WASHINGTON -- Working Families Party candidate Ed Gomes won a Connecticut state Senate special election Tuesday night, making him the first state legislative candidate to win solely on the party's line.
Gomes' victory represents a vindication of strategy for the progressive party, which typically cross-endorses Democrats.
As a former Democratic state senator, Gomes was known in his Bridgeport-based district as an advocate for a higher minimum wage, guaranteed paid sick days and funding for public education.
"I've supported WFP since the beginning because they always are willing to take a risk in support of a candidate who fights for our progressive vision," Gomes said in a statement. "I'm extremely proud to return to Hartford as the first-ever WFP legislator."
The race drummed up some inter-party conflict. Gomes was up against Democratic City Councilor Richard DeJesus for the local Democratic committee nomination. The committee vote resulted in a tie, which was broken by an attorney who had done legal work for DeJesus.
After revelations emerged that DeJesus owed more than $150,000 in back taxes and more than $30,000 in unpaid child support, Democratic leaders, including Bridgeport Mayor Bill Finch, shifted their support to another Democratic candidate, Ken Moales Jr. Moales sits on the city's education board, which the WFP has criticized for its reform agenda.
The WFP has seen some issue advocacy success. A fight over the school board energized Bridgeport activists, who were upset by the board's drive to hire outside consultants and increase standardized testing and teacher evaluations. In September, WFP-backed candidates defeated three members of the board in the city's Democratic primaries. Connecticut's WFP chapter also helped advocate for the state to pass the nation's first law requiring some companies to provide paid sick leave days.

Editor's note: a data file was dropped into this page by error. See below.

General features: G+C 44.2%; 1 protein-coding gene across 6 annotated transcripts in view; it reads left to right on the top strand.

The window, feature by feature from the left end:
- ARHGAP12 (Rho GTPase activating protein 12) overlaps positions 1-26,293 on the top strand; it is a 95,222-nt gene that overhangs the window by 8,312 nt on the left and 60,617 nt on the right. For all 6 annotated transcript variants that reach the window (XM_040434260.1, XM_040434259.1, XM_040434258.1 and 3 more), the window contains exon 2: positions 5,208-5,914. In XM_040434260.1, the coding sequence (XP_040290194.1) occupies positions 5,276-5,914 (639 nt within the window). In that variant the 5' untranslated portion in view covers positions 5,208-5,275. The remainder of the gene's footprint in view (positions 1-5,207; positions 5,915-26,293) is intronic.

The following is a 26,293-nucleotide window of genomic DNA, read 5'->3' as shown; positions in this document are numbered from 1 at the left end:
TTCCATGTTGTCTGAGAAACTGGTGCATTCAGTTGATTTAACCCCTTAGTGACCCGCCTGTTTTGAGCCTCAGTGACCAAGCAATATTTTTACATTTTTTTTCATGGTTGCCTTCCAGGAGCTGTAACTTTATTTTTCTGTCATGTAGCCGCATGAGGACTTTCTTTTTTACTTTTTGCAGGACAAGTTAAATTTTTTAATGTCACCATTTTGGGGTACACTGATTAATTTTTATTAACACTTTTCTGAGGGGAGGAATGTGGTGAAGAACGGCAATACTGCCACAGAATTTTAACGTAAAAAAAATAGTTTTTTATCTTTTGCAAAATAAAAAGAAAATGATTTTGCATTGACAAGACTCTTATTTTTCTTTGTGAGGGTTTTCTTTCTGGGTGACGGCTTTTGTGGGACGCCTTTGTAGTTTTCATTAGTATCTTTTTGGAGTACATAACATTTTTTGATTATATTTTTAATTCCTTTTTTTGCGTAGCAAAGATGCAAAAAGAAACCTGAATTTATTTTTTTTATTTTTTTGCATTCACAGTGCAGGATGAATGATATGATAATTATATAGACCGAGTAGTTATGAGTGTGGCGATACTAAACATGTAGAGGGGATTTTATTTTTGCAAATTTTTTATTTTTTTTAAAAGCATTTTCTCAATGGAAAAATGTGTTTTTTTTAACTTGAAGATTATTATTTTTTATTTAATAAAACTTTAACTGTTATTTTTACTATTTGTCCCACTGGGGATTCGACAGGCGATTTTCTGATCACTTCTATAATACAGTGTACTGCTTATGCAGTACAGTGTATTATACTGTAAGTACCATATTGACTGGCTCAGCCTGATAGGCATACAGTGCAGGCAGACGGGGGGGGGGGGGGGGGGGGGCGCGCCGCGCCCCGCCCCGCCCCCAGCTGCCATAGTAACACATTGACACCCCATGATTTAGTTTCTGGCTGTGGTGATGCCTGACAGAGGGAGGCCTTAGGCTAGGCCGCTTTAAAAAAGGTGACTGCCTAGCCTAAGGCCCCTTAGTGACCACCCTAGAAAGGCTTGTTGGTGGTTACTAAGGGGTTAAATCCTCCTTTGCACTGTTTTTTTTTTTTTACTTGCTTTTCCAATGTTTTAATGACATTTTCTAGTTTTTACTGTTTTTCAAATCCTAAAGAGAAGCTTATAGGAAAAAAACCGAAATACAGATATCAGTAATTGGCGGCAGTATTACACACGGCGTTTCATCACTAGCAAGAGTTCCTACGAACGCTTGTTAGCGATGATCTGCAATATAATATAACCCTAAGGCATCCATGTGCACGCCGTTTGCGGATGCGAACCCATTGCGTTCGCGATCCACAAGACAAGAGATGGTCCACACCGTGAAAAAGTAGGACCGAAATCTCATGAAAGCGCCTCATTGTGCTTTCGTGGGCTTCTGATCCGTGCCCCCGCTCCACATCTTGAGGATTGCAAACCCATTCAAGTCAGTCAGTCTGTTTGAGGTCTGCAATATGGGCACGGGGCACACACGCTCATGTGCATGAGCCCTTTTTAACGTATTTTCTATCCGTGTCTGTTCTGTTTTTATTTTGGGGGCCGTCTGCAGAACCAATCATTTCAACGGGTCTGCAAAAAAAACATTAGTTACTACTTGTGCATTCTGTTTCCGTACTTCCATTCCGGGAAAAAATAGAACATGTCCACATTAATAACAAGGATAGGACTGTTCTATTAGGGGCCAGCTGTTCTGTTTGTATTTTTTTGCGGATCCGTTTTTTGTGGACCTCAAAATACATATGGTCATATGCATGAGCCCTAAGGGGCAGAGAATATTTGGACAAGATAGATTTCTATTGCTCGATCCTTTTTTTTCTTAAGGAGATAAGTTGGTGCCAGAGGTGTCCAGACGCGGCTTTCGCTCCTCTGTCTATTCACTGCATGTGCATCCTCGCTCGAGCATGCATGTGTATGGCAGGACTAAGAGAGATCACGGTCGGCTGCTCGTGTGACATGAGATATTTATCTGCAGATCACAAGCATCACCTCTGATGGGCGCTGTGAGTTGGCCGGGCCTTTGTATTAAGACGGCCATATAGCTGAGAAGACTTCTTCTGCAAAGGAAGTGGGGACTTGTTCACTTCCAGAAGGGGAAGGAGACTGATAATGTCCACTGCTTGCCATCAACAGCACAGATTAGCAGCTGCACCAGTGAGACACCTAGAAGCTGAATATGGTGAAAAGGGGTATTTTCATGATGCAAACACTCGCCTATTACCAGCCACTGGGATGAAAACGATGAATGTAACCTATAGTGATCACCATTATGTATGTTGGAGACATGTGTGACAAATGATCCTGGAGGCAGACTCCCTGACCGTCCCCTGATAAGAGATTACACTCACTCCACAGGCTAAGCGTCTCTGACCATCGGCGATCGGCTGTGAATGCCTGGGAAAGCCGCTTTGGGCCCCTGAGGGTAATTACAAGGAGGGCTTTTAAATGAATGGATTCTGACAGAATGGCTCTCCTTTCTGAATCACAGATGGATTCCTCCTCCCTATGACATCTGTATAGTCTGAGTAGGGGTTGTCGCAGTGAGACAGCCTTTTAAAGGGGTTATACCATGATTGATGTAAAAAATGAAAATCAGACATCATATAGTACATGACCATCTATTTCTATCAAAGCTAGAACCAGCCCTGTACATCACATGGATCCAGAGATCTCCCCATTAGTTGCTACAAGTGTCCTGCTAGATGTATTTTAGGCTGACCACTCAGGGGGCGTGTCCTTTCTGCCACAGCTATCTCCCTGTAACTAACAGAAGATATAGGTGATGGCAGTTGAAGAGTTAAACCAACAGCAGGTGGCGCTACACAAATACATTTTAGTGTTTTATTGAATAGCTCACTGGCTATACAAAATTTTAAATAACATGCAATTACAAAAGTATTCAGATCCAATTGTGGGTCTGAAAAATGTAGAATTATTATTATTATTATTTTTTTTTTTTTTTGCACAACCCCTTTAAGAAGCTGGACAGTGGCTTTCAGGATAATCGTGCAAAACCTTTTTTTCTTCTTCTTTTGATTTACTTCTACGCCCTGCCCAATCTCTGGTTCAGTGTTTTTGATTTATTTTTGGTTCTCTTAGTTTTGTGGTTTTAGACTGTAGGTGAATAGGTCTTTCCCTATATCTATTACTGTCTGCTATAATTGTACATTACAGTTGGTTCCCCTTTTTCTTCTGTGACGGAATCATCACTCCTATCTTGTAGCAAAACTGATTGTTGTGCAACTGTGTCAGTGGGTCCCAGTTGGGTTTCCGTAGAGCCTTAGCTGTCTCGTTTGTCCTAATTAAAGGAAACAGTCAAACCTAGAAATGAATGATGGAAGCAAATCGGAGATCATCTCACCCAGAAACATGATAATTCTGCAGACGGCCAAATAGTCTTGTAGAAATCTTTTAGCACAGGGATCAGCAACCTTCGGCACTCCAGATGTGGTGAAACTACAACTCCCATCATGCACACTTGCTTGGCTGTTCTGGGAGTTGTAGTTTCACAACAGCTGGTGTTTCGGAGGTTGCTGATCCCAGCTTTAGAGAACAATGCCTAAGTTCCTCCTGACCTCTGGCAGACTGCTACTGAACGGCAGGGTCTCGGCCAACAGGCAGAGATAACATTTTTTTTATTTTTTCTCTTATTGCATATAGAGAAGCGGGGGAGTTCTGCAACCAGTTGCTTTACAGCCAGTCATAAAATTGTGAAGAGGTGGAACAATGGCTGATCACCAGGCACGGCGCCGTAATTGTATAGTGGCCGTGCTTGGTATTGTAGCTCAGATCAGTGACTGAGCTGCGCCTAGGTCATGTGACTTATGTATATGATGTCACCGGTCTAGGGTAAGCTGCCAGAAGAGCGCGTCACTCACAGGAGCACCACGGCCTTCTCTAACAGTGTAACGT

Since the party had previously run state legislative candidates on its line and failed, it was hesitant to set its expectations too high before the returns came in.
"[Gomes is] definitely the underdog because it's a heavily, heavily Democratic district," Joe Dinkin, the party's national communications director, told The Huffington Post Tuesday. "Voters are habituated to voting on the Democratic line in cities like Bridgeport, as a matter of habit. It's ingrained and it's difficult to overcome. And yet the city has history of electing WFP candidates against the machine, and the public financing system levels the playing field, so we actually had the resources to compete."
This article has been updated to include more information about the Working Families Party's relationship with the school board in Bridgeport.